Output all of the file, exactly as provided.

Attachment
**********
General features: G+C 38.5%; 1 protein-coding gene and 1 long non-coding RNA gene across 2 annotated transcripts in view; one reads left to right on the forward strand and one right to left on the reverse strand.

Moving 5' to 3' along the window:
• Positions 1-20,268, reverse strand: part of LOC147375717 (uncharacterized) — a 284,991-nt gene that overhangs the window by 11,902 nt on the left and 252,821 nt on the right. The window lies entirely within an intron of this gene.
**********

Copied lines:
General features: G+C 38.5%; 1 protein-coding gene and 1 long non-coding RNA gene across 2 annotated transcripts in view; one reads left to right on the forward strand and one right to left on the reverse strand.

Moving 5' to 3' along the window:
• Positions 1-20,268, reverse strand: part of LOC147375717 (uncharacterized) — a 284,991-nt gene that overhangs the window by 11,902 nt on the left and 252,821 nt on the right. The window lies entirely within an intron of this gene.